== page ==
Proof that Evidence Backfires


blog.handcraftImagine if the illustrations below could be applied to actual crimes
‘…As if things couldn’t get any more depressing, Norbert Schwarz the coauthor of the “facts and myths” paper suggests that when a respected institution such as the CDC weighs in and debunks a claim, this can actually end up lending credence to the claim in people’s minds. Schwarz cites as an example an internet rumor about flesh-eating bananas that was so prolific it was debunked by the CDC website. When this happened, the flesh-eating banana scare grew and began actually being attributed to the CDC!

‘In an another study a similar backfire effect was found in Conservative voters who believe that Iraq possessed weapons of mass destruction. After receiving a correction that Iraq did not have weapons of mass destruction they became more likely to believe that Iraq had weapons of mass destruction than controls…’
bigthink

Interview with a Time Traveller
See if this would convince you that time travel is possible
‘Rather, from his grasp of classical philosophy and science, he has developed a convincing methodology for transcending time, not via a device or machine, but through the agency of human consciousness. It is not some futuristic technology, but present-day technique, Von Braschler demonstrates, that allows us to cross the time barrier.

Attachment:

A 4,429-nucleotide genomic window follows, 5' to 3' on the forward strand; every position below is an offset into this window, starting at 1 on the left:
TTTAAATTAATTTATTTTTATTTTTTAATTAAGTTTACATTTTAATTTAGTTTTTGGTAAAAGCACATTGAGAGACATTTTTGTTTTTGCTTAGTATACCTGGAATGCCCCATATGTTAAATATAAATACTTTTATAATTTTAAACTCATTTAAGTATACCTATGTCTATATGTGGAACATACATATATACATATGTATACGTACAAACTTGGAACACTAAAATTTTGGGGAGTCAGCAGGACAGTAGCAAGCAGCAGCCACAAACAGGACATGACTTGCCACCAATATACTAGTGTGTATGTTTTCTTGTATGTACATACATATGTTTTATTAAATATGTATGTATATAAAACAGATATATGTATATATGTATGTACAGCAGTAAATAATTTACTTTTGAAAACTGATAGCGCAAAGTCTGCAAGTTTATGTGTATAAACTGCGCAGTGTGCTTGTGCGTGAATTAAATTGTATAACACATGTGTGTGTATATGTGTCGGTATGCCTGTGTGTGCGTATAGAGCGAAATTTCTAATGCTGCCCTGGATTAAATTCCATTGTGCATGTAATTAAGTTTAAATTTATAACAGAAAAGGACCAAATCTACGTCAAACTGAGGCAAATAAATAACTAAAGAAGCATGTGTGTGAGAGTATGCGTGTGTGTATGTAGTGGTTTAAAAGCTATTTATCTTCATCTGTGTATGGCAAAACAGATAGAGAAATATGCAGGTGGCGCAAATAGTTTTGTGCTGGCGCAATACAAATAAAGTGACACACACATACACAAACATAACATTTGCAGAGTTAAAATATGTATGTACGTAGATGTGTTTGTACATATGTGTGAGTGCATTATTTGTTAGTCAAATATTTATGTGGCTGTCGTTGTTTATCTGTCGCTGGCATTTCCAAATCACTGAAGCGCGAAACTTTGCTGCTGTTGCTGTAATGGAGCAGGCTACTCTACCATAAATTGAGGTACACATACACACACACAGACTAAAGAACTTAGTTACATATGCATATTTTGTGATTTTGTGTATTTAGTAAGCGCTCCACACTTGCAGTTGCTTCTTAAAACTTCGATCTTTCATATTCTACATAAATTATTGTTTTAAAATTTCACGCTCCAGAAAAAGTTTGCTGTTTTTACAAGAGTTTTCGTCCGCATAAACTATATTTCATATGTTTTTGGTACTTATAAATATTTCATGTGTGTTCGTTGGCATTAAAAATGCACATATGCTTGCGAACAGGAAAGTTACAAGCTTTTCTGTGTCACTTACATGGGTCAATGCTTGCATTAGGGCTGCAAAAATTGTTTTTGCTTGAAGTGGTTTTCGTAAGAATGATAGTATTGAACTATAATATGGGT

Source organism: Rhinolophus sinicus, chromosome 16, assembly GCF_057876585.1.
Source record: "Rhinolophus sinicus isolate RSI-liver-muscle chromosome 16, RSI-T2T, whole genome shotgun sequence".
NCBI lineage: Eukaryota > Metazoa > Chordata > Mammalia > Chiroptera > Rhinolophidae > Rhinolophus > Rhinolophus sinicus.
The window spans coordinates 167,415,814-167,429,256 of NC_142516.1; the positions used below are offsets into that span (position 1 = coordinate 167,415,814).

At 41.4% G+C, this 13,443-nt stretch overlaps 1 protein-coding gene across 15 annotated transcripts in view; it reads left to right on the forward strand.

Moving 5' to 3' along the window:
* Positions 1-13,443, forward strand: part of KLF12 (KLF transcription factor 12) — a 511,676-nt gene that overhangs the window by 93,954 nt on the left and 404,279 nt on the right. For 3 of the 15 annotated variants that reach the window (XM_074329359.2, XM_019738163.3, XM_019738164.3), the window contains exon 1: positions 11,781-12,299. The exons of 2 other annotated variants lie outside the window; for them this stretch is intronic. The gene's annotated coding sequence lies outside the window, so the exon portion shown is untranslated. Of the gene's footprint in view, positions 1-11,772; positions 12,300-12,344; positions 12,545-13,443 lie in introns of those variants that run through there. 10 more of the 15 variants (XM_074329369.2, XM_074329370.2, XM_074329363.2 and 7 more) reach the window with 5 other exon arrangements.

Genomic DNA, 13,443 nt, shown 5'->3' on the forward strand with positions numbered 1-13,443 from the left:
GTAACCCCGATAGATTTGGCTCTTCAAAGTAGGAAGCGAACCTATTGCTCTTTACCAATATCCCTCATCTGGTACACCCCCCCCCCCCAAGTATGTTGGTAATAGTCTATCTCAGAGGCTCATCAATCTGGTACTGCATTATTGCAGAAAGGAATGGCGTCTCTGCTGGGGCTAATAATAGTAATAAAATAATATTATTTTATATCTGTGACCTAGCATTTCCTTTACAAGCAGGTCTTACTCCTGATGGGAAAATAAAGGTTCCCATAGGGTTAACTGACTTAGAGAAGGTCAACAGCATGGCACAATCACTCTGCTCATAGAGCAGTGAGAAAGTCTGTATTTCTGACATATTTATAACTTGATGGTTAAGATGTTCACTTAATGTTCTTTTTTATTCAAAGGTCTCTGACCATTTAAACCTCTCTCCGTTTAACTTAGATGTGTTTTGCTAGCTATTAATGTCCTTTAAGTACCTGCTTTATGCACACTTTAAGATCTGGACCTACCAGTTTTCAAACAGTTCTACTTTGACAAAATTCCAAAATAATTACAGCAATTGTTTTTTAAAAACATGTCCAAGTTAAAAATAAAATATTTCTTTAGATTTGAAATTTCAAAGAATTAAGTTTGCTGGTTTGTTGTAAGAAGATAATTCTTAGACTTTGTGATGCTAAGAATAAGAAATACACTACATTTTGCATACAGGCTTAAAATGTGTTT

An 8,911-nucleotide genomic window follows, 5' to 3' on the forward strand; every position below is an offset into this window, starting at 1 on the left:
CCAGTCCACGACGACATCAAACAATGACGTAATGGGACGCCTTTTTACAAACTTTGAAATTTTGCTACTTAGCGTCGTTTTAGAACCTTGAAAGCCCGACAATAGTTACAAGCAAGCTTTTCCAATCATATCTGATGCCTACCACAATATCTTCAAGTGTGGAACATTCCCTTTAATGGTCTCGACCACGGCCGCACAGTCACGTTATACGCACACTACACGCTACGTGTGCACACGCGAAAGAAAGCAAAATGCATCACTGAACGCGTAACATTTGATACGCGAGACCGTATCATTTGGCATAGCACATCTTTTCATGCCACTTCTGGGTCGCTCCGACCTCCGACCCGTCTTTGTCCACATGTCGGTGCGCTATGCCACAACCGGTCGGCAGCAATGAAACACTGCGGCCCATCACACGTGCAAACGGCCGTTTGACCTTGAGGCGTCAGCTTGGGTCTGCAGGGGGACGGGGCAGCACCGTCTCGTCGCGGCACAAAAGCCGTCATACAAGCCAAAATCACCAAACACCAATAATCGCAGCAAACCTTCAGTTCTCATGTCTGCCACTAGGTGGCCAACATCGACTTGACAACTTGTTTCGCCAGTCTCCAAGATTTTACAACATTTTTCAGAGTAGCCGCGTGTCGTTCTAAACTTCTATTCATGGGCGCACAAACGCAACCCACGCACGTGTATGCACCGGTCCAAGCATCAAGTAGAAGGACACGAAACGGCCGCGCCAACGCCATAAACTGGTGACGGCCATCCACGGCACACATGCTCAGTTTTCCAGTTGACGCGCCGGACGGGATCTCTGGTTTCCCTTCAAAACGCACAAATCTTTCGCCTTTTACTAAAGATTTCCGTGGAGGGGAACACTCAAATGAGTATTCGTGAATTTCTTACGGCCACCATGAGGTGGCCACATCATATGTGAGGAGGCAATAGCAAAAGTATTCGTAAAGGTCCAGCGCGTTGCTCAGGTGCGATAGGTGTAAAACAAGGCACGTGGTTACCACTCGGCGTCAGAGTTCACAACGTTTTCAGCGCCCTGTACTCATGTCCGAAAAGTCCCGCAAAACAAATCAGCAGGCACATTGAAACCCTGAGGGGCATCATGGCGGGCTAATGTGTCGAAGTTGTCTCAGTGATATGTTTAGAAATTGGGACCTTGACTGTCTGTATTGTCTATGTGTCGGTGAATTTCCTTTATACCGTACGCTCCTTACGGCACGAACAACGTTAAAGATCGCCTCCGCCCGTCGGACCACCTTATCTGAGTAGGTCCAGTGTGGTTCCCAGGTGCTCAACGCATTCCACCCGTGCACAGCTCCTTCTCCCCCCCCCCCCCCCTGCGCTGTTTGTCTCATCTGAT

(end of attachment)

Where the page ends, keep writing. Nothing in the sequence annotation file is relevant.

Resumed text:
‘A former newspaper and magazine editor, Von Braschler hosted his own weekly radio program, “Healing with Your Pet: Our Psychic, Spiritual Connection.” But it is his present effort that readers may find the most immediately engaging of all his singular achievements.

‘I began by asking him an obvious question…’

How Artists’ Brain are Different
‘Lead author of the study, Rebecca Chamberlain from KU Leuven, Belgium, told BBC News that she was interested in finding out how artists saw the world differently.

“The people who are better at drawing really seem to have more developed structures in regions of the brain that control for fine motor performance and what we call procedural memory,” she explained.

“It falls into line with evidence that focus of expertise really does change the brain. The brain is incredibly flexible in response to training and there are huge individual differences that we are only beginning to tap into.”

‘One of the study’s other authors, Chris McManus from University College London, said it was difficult to know what aspect of artistic talent is innate and how much is learnt:…’
dangerousminds

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About DigitalPlato

Poch is a Bookrix author and a freelance writer. He is a frequent contributor to TED Conversations.
This entry was posted in MYSTERY, neuroscience, publishing, social psychology, writing and tagged , , . Bookmark the permalink.

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